The ship also has a large forward observation platform on the Dionysos Deck (5) fo’c’sle that is sheltered by the ship’s unique clamshell superstructure. It continues aft via teak lined promenades that converge at the Thalassa Bar. Yes, in other words, she has a full wraparound promenade deck!

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CELESTYAL CRYSTAL Horizon Bar, facing aft from port.

Key interior spaces begin at the top with the 360-degree Horizon Bar observation lounge. Not unlike the early Royal Caribbean Viking Crown Lounges, it is encircled by angled, full length glass windows and features a dance floor and DJ booth on the port side, a long bar overlooking the stern and a terraced observation lounge on the starboard side.

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CELESTYAL CRYSTAL Helios Bar, facing forward.

The pool-adjacent Helios Bar on Hera Deck (9) is the center of many activities, day and night. It was also the best spot for a morning cappuccino or espresso before embarking on long excursion outings.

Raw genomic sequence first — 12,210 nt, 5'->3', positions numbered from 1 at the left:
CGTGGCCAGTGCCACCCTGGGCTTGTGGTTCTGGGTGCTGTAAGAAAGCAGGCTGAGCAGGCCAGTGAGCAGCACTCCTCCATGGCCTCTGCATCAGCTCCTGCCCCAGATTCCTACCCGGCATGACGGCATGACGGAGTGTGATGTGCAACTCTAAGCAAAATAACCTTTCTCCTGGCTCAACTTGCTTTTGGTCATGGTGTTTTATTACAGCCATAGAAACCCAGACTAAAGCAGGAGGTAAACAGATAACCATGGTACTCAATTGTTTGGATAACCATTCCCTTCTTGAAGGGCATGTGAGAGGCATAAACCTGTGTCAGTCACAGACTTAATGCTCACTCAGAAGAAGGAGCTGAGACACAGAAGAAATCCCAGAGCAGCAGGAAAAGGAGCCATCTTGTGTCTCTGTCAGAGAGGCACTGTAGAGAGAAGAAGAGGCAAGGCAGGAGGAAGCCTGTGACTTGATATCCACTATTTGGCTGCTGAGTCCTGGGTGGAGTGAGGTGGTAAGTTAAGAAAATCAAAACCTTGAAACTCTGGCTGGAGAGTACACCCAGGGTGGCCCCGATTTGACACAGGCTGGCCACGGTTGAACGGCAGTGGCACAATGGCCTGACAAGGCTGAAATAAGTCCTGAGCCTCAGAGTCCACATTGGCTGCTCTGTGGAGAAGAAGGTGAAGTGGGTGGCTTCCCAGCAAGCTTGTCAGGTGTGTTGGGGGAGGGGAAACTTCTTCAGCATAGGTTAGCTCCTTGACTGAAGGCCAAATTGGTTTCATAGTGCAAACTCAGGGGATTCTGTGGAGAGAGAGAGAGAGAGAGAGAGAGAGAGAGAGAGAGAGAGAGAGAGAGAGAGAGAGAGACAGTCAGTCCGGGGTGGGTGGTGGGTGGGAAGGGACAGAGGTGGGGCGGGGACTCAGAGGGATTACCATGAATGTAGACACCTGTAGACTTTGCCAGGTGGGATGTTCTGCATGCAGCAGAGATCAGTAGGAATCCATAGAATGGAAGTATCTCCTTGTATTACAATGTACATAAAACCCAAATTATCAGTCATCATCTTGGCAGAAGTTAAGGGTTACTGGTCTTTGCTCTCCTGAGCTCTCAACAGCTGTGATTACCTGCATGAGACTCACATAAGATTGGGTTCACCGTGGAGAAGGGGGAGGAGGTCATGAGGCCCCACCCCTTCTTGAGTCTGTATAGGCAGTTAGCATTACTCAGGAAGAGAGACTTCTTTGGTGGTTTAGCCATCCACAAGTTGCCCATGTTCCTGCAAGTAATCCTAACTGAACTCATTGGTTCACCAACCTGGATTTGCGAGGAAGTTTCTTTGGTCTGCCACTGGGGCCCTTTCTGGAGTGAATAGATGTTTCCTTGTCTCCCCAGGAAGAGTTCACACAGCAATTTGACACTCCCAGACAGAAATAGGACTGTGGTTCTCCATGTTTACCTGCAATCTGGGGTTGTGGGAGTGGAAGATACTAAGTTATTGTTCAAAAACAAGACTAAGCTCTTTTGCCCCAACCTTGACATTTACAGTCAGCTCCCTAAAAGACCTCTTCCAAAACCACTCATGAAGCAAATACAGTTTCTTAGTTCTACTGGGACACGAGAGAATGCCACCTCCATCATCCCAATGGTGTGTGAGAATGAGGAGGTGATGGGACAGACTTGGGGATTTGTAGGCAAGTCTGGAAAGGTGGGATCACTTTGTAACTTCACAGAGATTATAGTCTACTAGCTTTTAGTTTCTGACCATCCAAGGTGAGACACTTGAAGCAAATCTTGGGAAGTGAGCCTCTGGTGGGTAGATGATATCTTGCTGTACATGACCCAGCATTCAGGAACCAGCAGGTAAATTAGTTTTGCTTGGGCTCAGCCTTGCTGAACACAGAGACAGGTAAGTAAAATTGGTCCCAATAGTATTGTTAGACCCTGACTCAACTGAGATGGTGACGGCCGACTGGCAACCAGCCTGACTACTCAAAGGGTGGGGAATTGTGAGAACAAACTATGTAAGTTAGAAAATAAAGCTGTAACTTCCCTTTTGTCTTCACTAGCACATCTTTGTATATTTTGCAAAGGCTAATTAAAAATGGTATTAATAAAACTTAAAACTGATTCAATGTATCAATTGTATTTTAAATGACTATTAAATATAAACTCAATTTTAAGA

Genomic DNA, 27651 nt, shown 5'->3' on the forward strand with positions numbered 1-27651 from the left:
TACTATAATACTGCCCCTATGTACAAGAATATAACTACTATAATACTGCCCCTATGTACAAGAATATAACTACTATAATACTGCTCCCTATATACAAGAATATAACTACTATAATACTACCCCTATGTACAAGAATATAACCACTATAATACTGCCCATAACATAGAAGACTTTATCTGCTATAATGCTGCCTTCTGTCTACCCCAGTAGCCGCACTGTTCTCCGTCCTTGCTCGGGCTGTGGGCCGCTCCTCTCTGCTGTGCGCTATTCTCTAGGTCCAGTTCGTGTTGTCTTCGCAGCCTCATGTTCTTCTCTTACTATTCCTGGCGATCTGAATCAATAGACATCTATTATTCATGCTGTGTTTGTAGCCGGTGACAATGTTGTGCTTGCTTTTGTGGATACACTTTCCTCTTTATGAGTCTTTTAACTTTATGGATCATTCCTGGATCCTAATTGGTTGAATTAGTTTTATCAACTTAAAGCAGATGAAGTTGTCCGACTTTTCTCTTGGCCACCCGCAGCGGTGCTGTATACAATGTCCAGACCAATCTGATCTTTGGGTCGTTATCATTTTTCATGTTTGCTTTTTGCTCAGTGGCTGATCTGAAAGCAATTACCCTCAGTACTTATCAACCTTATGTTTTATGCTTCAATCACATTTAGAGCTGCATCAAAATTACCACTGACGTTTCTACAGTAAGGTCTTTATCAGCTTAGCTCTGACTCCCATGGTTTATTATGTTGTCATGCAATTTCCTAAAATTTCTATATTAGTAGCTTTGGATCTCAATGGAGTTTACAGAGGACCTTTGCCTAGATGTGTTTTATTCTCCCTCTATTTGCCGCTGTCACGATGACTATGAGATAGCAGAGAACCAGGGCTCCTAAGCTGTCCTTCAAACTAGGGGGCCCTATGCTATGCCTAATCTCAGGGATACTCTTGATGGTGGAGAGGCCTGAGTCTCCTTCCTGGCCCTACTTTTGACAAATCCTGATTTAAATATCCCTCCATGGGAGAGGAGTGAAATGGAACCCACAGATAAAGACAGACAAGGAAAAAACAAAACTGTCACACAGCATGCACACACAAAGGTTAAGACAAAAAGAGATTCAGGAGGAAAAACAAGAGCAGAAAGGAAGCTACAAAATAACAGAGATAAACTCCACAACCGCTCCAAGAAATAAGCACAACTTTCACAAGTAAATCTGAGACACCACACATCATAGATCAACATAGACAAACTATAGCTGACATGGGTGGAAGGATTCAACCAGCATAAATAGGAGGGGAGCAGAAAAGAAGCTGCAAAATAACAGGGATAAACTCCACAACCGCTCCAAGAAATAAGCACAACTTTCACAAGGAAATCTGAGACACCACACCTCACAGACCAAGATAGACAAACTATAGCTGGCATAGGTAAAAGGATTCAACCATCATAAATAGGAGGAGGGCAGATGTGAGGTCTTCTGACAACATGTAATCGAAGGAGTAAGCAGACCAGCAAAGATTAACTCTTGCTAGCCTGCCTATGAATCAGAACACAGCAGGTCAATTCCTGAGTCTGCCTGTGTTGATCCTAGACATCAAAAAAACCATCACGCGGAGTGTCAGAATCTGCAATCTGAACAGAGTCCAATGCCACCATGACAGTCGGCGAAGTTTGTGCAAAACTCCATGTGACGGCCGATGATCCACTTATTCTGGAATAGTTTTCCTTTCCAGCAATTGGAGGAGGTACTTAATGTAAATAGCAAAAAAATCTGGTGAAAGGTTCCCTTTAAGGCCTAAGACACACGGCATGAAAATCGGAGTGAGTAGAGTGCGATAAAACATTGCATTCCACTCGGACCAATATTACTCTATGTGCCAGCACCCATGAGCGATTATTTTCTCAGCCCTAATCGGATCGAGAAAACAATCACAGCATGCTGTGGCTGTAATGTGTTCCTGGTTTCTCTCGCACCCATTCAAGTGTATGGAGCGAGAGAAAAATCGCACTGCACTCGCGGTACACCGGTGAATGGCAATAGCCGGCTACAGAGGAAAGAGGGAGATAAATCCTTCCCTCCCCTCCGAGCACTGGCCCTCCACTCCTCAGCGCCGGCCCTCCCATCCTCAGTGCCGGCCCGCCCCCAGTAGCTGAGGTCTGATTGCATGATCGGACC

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CELESTYAL CRYSTAL Muses Lounge, facing starboard.

The double deck Muses Lounge begins a full deck of public rooms from its lower Ouranos Deck (8) level. It was the place for enrichment lectures, dance classes, cooking demos, Cuban music demonstrations and nightly live entertainment.

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CELESTYAL CRYSTAL Eros Lounge, facing aft/starboard.

Directly aft of the Muses Lounge, the Eros Lounge is a handsome room that was rebuilt from the vast casino space installed in the ship’s LEEWARD era. Now, only a small portion of the casino remains, along with several of its Ertré-inspired glass art panels.